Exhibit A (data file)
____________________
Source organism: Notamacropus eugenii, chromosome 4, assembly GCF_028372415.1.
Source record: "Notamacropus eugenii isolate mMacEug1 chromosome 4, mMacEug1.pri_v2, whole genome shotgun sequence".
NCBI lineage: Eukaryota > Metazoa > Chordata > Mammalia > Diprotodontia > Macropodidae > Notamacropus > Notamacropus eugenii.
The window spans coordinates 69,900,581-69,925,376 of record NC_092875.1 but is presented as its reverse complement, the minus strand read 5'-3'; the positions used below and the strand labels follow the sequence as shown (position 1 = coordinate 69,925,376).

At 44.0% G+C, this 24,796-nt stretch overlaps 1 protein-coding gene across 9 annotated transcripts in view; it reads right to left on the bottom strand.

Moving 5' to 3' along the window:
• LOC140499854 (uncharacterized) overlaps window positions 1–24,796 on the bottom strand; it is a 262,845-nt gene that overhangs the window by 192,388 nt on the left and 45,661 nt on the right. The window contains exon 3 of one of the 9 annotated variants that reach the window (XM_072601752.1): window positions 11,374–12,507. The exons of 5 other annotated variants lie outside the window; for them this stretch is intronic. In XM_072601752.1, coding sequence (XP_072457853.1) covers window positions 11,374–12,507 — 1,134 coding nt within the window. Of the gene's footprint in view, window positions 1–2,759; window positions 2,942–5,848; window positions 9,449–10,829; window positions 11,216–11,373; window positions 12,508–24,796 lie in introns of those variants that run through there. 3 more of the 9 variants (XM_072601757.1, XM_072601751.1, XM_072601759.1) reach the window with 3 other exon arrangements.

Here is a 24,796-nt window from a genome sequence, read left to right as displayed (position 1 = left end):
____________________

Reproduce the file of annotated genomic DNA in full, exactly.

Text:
Source organism: Notamacropus eugenii, chromosome 4, assembly GCF_028372415.1.
Source record: "Notamacropus eugenii isolate mMacEug1 chromosome 4, mMacEug1.pri_v2, whole genome shotgun sequence".
NCBI lineage: Eukaryota > Metazoa > Chordata > Mammalia > Diprotodontia > Macropodidae > Notamacropus > Notamacropus eugenii.
The window spans coordinates 69,900,581-69,925,376 of record NC_092875.1 but is presented as its reverse complement, the minus strand read 5'-3'; the positions used below and the strand labels follow the sequence as shown (position 1 = coordinate 69,925,376).

At 44.0% G+C, this 24,796-nt stretch overlaps 1 protein-coding gene across 9 annotated transcripts in view; it reads right to left on the bottom strand.

Moving 5' to 3' along the window:
• LOC140499854 (uncharacterized) overlaps window positions 1–24,796 on the bottom strand; it is a 262,845-nt gene that overhangs the window by 192,388 nt on the left and 45,661 nt on the right. The window contains exon 3 of one of the 9 annotated variants that reach the window (XM_072601752.1): window positions 11,374–12,507. The exons of 5 other annotated variants lie outside the window; for them this stretch is intronic. In XM_072601752.1, coding sequence (XP_072457853.1) covers window positions 11,374–12,507 — 1,134 coding nt within the window. Of the gene's footprint in view, window positions 1–2,759; window positions 2,942–5,848; window positions 9,449–10,829; window positions 11,216–11,373; window positions 12,508–24,796 lie in introns of those variants that run through there. 3 more of the 9 variants (XM_072601757.1, XM_072601751.1, XM_072601759.1) reach the window with 3 other exon arrangements.

Here is a 24,796-nt window from a genome sequence, read left to right as displayed (position 1 = left end):